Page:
John Porter

Dr John Porter

Postdoc / National Aerial Survey
john.porter@unsw.edu.au

Publications

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Kingsford et al. 2017 Continental impacts of water development on waterbirds, contrasting two Australian river basins: Global implications for sustainable water use

Abstract 

The world’s freshwater biotas are declining in diversity, range and abundance, morethan in other realms, with human appropriation of water. Despite considerable dataon the distribution of dams and their hydrological effects on river systems, there arefew expansive and long analyses of impacts on freshwater biota. We investigatedtrends in waterbird communities over 32 years, (1983–2014), at three spatial scales intwo similarly sized large river basins, with contrasting levels of water resource devel-opment, representing almost a third (29%) of Australia: the Murray–Darling Basin andthe Lake Eyre Basin. The Murray–Darling Basin is Australia’s most developed riverbasin (240 dams storing 29,893 GL) while the Lake Eyre Basin is one of the less devel-oped basins (1 dam storing 14 GL). We compared the long-term responses of water-bird communities in the two river basins at river basin, catchment and major wetlandscales. Waterbird abundances were strongly related to river flows and rainfall. For thedeveloped Murray–Darling Basin, we identified significant long-term declines in totalabundances, functional response groups (e.g., piscivores) and individual species ofwaterbird (n = 50), associated with reductions in cumulative annual flow. These trendsindicated ecosystem level changes. Contrastingly, we found no evidence of waterbirddeclines in the undeveloped Lake Eyre Basin. We also modelled the effects of the Aus-tralian Government buying up water rights and returning these to the riverine environ-ment, at a substantial cost (>3.1 AUD billion) which were projected to partly (18%improvement) restore waterbird abundances, but projected climate change effectscould reduce these benefits considerably to only a 1% or 4% improvement, withrespective annual recovery of environmental flows of 2,800 GL or 3,200 GL. Ourunique large temporal and spatial scale analyses demonstrated severe long-term eco-logical impact of water resource development on prominent freshwater animals, withimplications for global management of water resources.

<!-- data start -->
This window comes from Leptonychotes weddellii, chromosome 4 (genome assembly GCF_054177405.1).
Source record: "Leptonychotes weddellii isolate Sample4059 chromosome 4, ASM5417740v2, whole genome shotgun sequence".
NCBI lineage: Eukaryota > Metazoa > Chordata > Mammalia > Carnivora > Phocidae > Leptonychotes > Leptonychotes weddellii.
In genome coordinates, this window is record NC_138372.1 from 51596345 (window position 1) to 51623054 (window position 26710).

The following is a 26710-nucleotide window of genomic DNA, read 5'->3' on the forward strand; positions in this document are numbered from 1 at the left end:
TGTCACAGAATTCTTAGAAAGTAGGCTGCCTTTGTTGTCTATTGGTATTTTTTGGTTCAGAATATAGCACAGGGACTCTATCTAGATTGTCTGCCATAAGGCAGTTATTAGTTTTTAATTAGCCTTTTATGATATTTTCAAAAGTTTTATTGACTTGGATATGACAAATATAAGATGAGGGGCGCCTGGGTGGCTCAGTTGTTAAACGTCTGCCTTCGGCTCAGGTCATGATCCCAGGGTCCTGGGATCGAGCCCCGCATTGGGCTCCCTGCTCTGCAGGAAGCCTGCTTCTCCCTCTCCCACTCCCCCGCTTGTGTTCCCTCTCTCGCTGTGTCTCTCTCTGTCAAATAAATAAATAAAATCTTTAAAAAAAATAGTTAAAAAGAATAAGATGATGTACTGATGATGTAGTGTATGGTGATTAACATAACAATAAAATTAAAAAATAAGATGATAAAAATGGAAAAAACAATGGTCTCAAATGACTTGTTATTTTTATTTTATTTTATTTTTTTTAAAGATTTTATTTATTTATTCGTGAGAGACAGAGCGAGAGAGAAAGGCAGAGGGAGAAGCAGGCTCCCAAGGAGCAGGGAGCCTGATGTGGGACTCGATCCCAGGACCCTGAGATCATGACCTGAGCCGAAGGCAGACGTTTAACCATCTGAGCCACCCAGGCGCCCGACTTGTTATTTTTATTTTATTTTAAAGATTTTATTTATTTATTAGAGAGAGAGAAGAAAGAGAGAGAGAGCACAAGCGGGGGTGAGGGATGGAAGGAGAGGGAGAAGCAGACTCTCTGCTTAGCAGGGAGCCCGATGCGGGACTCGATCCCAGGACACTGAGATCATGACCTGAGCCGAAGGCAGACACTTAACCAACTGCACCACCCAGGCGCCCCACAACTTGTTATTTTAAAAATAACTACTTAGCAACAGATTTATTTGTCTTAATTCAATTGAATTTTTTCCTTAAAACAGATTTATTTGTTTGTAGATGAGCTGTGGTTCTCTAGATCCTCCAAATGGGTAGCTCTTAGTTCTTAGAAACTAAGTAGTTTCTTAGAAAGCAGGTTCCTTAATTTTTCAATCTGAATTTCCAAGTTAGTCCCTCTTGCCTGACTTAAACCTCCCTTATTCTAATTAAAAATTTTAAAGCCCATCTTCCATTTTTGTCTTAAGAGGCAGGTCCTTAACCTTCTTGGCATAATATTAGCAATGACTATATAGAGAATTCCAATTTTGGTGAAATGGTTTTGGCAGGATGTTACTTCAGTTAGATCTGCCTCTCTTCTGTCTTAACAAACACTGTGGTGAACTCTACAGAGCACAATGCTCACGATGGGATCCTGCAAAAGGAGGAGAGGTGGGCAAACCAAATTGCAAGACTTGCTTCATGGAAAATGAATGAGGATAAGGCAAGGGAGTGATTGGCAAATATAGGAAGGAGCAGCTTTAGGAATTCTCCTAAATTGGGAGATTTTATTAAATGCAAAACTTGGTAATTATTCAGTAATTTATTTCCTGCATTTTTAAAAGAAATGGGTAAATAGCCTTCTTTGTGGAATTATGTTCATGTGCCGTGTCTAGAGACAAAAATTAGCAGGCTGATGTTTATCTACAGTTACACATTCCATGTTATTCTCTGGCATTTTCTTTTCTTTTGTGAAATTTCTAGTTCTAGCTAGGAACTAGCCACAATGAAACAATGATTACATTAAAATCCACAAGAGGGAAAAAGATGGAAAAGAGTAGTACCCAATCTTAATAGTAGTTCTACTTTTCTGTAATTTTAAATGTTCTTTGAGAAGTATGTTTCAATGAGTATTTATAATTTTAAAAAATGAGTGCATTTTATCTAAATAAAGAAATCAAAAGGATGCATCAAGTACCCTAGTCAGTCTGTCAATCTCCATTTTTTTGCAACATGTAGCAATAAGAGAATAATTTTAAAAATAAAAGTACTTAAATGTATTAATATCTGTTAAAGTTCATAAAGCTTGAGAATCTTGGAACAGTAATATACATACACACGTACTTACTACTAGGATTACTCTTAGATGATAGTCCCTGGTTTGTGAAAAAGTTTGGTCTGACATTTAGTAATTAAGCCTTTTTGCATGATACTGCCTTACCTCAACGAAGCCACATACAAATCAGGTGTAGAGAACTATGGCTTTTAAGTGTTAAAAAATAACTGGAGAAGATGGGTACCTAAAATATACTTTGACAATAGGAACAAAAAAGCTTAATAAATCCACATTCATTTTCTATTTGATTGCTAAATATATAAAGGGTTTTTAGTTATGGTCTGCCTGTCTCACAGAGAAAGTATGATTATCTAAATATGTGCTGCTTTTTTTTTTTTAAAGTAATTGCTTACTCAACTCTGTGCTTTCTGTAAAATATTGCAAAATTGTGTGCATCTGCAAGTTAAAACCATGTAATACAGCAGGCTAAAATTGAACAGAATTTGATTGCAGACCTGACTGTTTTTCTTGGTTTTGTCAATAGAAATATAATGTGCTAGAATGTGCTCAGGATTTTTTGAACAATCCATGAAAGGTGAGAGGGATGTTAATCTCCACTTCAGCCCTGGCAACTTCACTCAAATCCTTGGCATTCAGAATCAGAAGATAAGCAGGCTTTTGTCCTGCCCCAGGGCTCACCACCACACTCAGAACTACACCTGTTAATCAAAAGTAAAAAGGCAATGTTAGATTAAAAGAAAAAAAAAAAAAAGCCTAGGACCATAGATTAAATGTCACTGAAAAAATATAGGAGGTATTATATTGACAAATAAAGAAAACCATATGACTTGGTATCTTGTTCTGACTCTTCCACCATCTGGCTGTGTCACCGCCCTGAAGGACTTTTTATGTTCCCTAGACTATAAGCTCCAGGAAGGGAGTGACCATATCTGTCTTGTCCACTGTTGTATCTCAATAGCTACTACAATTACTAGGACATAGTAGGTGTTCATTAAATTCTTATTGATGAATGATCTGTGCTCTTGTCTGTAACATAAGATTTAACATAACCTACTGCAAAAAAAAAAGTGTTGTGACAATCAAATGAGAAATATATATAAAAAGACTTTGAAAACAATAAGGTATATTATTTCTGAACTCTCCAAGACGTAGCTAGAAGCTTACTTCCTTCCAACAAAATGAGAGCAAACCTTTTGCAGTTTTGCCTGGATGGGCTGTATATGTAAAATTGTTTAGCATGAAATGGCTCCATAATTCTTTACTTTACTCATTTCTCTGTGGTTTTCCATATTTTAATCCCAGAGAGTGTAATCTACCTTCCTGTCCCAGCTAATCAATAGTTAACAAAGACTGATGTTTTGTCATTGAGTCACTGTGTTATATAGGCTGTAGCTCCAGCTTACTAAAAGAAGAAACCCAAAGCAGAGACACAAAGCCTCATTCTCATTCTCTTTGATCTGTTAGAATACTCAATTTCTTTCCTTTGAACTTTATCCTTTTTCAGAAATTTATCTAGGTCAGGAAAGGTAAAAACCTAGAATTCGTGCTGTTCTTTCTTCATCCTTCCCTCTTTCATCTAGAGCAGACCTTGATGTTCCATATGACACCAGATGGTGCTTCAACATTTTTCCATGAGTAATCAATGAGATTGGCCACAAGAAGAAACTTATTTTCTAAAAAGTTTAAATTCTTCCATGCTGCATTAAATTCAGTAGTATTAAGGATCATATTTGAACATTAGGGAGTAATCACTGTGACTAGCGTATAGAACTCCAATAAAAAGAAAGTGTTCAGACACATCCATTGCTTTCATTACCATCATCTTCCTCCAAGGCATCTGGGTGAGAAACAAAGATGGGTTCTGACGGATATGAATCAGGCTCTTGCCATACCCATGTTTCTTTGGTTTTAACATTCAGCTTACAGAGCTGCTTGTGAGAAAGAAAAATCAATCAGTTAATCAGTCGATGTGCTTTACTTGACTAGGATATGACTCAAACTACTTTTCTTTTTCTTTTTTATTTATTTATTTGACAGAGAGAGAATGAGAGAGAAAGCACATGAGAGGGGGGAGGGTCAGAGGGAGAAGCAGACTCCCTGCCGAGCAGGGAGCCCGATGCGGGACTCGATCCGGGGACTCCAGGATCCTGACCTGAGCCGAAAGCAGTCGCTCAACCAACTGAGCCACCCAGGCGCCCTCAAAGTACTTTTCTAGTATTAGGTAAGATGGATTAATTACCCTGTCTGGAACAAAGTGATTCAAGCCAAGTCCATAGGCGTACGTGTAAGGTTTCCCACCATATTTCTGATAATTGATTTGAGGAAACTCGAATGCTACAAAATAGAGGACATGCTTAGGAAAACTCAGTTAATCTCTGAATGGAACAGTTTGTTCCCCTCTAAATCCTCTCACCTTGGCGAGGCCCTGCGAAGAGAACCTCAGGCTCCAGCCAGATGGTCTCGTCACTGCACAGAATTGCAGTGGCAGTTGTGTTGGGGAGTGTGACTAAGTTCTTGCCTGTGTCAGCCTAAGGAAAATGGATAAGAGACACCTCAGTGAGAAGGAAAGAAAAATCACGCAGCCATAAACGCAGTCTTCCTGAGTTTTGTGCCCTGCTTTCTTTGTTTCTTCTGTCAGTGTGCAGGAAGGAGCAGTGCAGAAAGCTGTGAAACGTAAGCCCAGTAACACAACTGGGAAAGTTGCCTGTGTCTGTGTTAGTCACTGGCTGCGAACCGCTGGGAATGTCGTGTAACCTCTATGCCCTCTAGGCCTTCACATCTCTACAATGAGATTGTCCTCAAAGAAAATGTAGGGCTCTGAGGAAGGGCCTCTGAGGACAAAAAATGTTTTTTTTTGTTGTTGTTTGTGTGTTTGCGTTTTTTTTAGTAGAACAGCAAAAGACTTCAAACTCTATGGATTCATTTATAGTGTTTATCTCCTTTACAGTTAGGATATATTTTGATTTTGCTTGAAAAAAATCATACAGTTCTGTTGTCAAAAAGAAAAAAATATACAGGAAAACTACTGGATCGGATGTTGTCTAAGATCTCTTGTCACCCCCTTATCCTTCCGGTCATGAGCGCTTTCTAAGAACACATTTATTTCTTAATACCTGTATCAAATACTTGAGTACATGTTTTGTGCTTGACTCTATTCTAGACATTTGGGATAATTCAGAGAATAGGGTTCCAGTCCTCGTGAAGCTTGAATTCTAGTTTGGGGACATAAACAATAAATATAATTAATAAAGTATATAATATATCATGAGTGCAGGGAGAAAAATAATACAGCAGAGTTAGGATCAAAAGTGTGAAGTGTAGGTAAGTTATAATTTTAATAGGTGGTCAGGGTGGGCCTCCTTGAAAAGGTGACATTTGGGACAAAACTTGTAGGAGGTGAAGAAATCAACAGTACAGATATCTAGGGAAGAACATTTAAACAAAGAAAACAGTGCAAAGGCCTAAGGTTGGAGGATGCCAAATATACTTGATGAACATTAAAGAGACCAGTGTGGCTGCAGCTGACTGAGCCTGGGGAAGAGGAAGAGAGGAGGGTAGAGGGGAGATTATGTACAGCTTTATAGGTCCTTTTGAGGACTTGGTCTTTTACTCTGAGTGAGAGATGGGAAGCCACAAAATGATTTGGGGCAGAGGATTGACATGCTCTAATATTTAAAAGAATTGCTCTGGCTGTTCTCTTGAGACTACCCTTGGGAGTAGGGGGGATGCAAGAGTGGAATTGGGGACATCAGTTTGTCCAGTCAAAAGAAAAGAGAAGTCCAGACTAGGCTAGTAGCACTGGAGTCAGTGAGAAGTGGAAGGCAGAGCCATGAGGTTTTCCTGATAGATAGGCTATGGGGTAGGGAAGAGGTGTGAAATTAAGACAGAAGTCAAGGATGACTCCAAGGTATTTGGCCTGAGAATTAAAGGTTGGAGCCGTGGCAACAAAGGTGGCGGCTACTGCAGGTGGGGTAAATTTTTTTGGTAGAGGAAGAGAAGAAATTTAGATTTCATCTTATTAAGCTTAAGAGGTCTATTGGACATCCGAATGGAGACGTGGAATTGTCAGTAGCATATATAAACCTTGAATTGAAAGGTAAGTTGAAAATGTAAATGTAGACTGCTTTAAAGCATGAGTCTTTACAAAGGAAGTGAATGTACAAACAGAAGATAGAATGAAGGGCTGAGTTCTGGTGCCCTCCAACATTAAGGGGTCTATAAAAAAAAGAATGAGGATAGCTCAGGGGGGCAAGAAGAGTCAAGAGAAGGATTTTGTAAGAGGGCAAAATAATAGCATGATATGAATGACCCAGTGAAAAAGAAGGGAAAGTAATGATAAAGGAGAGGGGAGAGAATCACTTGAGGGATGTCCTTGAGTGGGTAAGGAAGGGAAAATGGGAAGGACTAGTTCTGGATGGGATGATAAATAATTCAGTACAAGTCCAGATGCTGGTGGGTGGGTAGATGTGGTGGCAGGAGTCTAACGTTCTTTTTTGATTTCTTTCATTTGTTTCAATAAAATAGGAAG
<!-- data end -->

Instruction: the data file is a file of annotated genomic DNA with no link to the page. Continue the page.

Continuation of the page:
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Bino et al. 2015 Prioritizing Wetlands for Waterbirds in a Boom and Bust System: Waterbird Refugia and Breeding in the Murray-Darling Basin

A systematic prioritisation of wetlands for waterbirds, across about 13.5% of the Murray-Darling Basin, using a 30-year record of systematic aerial surveys of waterbird populations.

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Porter and Kingsford 2014 Aerial Survey of Wetland Birds in Eastern Australia - October 2014 Annual Summary Report View PDF
Kingsford et al. 2014 Birds of the Murray-Darling Basin

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Porter and Kingsford 2013 Aerial Survey of Wetland Birds in Eastern Australia - October 2013 Annual Summary Report View PDF
Kingsford et al. 2013 Waterbird communities in the Murray-Darling Basin, 1983-2012 View PDF
Kingsford et al. 2012 National Waterbird Assessment

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Kingsford and Porter 2012 Waterbird monitoring in Australia: value, challenges and lessons learnt after more than 25 years

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Porter and Kingsford 2012 Aerial Survey of Wetland Birds in Eastern Australia - October 2012 Annual Summary Report View PDF
Porter et al. 2011 Aerial Survey of Wetland Birds in Eastern Australia - October 2011 Annual Summary Report View PDF
Brandis et al. 2009 Preliminary assessment for the environmental water requirements of waterbird species in the Murray Darling Basin View PDF
Kingsford et al. 2008 Waterbrid response to flooding in the northern Murray-Darling Basin 2008 View PDF
Kingsford et al. 2004 Imposed hydrological stability on lakes in arid Australia and effects on waterbirds
Kingsford et al. 1994 Waterbirds and Wetlands in Northwestern New South Wales View PDF
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